Romney relying on teleprompters to deliver his closing speech

Warming up the crowd at Mitt Romney’s morning rally here Sunday morning, Iowa congressional candidate John Archer strode on stage and took what in Republican circles has become a tried-and-true dig at President Obama.

“Wow,” he said, “I don’t need these teleprompters!”

What Archer may not have realized is that the twin teleprompters erected at both sides of the podium had been set up for his own party’s nominee. Like the president, Romney has been relying more and more on teleprompters in recent days as he swoops in and out of the battleground states delivering a scripted closing argument.

Romney’s heavy use of teleprompters symbolizes the evolution of his stump speech. Throughout this campaign, Romney usually spoke extemporaneously and with only a few written notes. For formal policy addresses, he read his prepared remarks from teleprompters. But for his standard rallies, he stitched together his speeches, seemingly off the cuff, from an assortment of well-practiced and familiar riffs. He regularly took jabs at Obama’s eloquence, often noting to loud applause that sterling rhetoric does not make a sterling record.

But with his closing argument speech — which he debuted Friday morning in West Allis, Wis., (using teleprompters) — Romney is reaching for sterling rhetoric of his own. The speech is loftier than those he has given before, as he talks in big, sweeping terms about his promise for American renewal. And he is relying on a written script to deliver the words just right; at five of his seven rallies since the Wisconsin speech, Romney has read from teleprompters.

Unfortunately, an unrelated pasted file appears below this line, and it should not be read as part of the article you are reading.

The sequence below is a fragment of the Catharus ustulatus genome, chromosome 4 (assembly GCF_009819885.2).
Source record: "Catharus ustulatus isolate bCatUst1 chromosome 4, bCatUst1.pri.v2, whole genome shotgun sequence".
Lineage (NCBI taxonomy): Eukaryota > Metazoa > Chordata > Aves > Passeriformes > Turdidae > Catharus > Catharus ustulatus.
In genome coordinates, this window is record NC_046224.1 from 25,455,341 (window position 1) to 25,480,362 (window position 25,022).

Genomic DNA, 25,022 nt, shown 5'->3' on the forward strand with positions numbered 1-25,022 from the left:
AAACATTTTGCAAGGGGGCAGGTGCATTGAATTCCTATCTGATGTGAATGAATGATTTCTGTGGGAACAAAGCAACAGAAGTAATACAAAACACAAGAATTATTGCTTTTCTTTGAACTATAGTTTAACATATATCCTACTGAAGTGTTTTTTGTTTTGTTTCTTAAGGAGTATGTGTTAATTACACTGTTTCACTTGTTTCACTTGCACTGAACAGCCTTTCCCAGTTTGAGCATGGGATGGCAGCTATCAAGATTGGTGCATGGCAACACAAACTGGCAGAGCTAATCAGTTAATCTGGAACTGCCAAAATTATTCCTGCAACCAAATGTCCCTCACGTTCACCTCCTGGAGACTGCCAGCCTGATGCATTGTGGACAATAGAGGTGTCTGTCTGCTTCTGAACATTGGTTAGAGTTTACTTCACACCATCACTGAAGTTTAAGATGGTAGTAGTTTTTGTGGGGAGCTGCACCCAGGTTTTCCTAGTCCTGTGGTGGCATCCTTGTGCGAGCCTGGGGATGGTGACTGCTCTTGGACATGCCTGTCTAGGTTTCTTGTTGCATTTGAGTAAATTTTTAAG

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Romney’s aides said the candidate would keep using teleprompters on the home stretch because his closing argument speech is new and he wants to achieve precision and accuracy as he lays out his fresh message. “We don’t have a problem with teleprompters,” one aide said.

To be sure, Obama regularly uses teleprompters — a trusted accessory for all presidents and many presidential candidates, Republican and Democratic alike, since the device’s invention a half-century ago.

But in recent years, conservative commentators have made hay out of Obama’s use of teleprompters. During the Republican primary campaign, businessman Herman Cain and Rep. Michele Bachmann (Minn.) pledged to ban teleprompters if they made it to the White House.

“President Bachmann will not have teleprompters in the White House,” she thundered at an Iowa rally last year.

Even Romney got in on the fun. When he rolled out his 59-point economic plan in September 2011, he held up a single page of hand-written notes on a legal pad. “I don’t have a teleprompter here,” Romney said, as his aides whispered to reporters that he had sketched out the speech the day before on a Southwest Airlines flight.

But even his new teleprompters haven’t kept Romney from making small mistakes. The candidate, his voice sounding tired and a bit hoarse from long days of barnstorming, said “employment” instead of his intended “unemployment” at his Saturday morning rally in Des Moines.

“Employment is higher today than when Barack Obama took office,” Romney said.

The crowd didn’t pick up on the gaffe and Romney pressed on. It was as if he hadn’t even noticed.

Philip Rucker is a national political correspondent for The Washington Post, where he has reported since 2005.

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